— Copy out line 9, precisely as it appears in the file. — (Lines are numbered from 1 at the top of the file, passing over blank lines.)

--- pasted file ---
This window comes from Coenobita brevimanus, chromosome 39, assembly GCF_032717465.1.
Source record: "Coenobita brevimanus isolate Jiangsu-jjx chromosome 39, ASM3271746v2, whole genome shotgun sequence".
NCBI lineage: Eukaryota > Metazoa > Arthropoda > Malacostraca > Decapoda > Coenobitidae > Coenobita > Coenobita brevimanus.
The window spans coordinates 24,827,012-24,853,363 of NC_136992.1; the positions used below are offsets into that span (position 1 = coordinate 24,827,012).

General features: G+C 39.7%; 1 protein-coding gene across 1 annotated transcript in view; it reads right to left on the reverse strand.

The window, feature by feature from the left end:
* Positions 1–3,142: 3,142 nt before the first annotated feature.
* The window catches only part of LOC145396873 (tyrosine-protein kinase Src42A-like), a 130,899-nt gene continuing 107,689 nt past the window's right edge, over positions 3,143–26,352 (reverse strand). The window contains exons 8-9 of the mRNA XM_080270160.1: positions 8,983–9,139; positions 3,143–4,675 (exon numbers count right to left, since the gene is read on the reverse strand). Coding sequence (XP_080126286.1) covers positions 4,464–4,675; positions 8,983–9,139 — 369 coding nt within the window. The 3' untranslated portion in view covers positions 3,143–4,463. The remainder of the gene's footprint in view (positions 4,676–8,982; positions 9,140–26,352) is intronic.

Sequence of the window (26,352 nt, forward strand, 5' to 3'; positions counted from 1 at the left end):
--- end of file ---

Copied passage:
Sequence of the window (26,352 nt, forward strand, 5' to 3'; positions counted from 1 at the left end):